“Technology has been an important part of the development of the bikeshare program,” said Stéphane Kirkland, an Arcadis city executive in Paris. “Now the next step is being taken with dockless private bikeshare alternatives. Paris still has a long way to go, especially in the design of its roads, but a true cycling culture is starting to develop.”

Artificial Intelligence and the Mass Transit Railway

Imagine a world where you’re never late for work due to train delays and track maintenance. That world already exists in Hong Kong, and the reason is artificial intelligence. The AI Engine that controls and monitors scheduling for engineering works on Hong Kong’s Mass Transit Railway (MTR) network has achieved a 99.9 percent on-time record, with trains running every 1.9 minutes during rush hour on the busiest island subway line.

“The AI Engine uses a scheduling algorithm that maximizes the amount of engineering works that can be done using available MTR resources, such as personnel, equipment, space, and time. This allows MTR to do more with less,” said Andy Chun, an associate professor at City University of Hong Kong and designer of the AI Engine. He helped MTR Corporation, the company that runs Hong Kong’s mass transit system, incorporate the AI Engine, running it on MTR’s private cloud infrastructure.

The AI Engine first encodes all of the MTR’s safety rules and regulations, and then Hong Kong’s government statutory requirements. But the secret ingredient that makes the system so unique and successful is the operational knowledge and expertise from human engineers with over a decade of experience.

The Rail Plus Property Model

“Without safe and reliable railway services, a modern city will not be competitive and productivity will be lost,” said Chun. Since the introduction of the AI program, the MTR has not only saved HK$800,000 a year (US$103,000) but has also achieved over HK$9 million (approximately US$1.16 million) every year in productivity gains. This is in large part due to the fact that the percentage of operational cost covered by fares was 185 percent, the highest in the world. The average weekday patronage of the transit systems is 5.6 million. However, MTR Corporation knows how to turn a profit in more ways than one.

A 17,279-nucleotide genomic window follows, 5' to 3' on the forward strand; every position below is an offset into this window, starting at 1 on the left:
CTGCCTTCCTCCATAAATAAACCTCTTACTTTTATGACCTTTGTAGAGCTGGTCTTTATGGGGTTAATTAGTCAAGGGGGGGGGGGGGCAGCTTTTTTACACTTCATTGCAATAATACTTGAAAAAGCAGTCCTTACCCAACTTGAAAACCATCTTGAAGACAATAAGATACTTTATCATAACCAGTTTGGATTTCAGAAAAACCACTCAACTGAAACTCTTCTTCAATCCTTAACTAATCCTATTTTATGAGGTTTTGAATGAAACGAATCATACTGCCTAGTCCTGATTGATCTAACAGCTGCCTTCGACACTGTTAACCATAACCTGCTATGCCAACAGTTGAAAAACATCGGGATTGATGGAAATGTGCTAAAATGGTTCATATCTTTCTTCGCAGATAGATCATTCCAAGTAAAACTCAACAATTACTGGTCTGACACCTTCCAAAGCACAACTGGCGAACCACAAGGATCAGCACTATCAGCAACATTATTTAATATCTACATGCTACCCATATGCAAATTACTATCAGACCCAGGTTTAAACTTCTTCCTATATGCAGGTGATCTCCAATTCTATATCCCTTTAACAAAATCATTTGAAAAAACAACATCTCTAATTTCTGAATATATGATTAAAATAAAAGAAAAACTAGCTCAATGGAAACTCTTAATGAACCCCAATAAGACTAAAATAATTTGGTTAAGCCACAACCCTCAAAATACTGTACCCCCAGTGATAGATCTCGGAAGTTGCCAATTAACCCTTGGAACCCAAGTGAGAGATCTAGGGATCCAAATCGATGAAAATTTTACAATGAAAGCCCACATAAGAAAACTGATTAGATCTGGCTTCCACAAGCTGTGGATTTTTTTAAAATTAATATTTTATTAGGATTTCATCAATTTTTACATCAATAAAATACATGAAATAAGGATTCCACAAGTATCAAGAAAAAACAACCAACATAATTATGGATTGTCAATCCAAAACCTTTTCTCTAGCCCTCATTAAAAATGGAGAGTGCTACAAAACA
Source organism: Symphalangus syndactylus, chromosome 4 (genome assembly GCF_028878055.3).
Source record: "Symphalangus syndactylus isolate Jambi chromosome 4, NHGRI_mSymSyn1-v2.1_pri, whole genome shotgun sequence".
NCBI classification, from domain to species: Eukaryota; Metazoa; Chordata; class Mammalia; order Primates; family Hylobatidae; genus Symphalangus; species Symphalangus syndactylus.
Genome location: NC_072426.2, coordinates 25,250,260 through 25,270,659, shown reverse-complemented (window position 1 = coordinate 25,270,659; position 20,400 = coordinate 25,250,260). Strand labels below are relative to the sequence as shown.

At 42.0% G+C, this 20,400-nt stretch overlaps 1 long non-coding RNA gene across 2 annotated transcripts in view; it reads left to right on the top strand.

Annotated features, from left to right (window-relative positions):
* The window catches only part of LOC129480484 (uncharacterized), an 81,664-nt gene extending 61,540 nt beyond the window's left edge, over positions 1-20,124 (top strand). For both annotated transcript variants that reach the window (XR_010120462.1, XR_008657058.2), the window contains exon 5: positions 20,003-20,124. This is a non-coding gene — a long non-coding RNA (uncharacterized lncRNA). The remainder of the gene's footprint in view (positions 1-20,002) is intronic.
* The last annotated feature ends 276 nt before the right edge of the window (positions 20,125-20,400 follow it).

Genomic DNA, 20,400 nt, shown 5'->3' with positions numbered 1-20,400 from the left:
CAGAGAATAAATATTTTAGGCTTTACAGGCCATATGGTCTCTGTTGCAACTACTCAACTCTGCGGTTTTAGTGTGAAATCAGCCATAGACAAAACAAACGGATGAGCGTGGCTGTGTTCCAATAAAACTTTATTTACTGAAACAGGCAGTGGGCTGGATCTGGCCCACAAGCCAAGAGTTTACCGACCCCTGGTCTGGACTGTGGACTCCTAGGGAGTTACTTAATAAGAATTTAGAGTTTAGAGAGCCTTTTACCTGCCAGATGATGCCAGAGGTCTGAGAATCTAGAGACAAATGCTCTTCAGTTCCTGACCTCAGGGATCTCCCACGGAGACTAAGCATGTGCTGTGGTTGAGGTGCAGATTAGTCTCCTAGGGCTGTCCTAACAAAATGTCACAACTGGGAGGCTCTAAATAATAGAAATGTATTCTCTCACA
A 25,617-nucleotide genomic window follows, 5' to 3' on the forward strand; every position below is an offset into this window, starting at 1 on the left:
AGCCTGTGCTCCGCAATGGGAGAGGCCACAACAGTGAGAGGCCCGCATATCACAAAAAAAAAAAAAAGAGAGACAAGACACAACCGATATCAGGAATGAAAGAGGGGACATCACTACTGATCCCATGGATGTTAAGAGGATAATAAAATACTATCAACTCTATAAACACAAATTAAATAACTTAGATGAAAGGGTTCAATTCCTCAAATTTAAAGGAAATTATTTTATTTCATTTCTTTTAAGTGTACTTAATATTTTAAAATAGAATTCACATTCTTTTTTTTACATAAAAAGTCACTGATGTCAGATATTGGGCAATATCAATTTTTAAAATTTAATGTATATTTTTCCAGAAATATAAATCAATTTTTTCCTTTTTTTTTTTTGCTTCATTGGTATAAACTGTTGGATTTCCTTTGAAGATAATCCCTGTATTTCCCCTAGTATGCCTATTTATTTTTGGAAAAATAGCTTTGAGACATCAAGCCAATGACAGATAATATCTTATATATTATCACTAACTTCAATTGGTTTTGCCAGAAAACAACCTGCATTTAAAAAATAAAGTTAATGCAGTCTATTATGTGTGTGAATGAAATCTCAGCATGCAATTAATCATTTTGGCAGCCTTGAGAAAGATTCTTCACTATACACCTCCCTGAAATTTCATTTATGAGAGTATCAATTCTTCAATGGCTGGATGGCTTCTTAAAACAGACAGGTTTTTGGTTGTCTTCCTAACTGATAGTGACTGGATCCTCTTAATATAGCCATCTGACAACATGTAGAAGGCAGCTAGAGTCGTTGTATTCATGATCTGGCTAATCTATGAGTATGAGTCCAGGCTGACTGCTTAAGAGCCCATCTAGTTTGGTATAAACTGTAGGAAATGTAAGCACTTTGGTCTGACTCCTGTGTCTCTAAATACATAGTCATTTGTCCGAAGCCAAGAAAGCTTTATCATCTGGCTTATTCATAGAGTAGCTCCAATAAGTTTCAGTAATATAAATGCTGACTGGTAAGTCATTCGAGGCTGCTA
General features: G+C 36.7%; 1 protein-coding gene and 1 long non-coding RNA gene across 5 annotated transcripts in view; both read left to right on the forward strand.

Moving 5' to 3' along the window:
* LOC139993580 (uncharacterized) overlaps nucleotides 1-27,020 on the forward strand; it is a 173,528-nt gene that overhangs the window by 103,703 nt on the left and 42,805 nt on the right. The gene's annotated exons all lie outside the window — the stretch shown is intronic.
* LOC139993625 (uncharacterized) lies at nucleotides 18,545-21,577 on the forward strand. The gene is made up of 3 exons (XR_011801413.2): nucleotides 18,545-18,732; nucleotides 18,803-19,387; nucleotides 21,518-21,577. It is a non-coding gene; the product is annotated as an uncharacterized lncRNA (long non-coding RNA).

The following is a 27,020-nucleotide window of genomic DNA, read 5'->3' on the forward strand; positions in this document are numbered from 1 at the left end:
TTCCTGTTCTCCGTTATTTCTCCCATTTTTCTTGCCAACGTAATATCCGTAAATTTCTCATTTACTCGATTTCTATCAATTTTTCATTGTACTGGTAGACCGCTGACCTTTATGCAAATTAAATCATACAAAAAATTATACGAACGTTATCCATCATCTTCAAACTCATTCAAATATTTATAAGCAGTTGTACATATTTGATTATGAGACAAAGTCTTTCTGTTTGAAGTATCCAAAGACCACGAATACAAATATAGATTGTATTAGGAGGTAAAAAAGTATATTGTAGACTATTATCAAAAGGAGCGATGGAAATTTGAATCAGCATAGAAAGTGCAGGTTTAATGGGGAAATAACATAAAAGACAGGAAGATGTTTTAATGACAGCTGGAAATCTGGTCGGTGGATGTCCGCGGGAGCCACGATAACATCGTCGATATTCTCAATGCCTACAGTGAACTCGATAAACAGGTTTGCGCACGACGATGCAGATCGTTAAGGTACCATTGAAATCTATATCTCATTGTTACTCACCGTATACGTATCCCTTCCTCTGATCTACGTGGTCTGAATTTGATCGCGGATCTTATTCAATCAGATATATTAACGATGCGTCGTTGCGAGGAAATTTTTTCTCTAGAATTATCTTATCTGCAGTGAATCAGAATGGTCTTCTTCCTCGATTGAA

Hong Kong’s transportation corporation has figured out how to capture the value of a city’s need to move well. By striking a bargain with shop owners, MTR Corporation signs a co-ownership agreement with malls, accepts a percentage of property development fees, and even gets a cut of the profits. In exchange, the transit agency just has to keep doing what it’s doing: transporting customers from one end of the city to the other. Moreover, MTR Corporation leases all of the retail within the subways, and furthering its “rail plus property” model, it owns two of the tallest skyscrapers in the city.

Switzerland’s Underground Cargo Train

In 2016, an average of 127 hours was lost due to traffic in Zurich. The transport of goods in Switzerland is projected to increase up to 37 percent by 2040. As Zurich is now, it is ill-equipped to handle such an increase in traffic. Switzerland’s private sector understands that mobility is key to economic success. That’s why a project called Cargo sous terrain (CST) is completely privately funded. This project envisions an underground logistics network of tunnels to transport goods between Switzerland’s economic centers. Although it’s a privately funded endeavor, it will be regulated by the state to ensure no discrimination.

The first phase will link Härkingen-Niederbipp to Zurich. By 2030, Zurich’s roads, and the country’s overall, may be released from the burden of being clogged by additional large vehicles used to transport goods. Reloading hubs in Zurich will deliver goods to their final destinations via autonomous vehicles through an environmentally friendly distribution system called City-Logistik. City-Logistik will not only ease the strain on the current urban infrastructure, but it will also help to increase the profitability of urban freight transportation.

How Zurich’s Transport Turns a Profit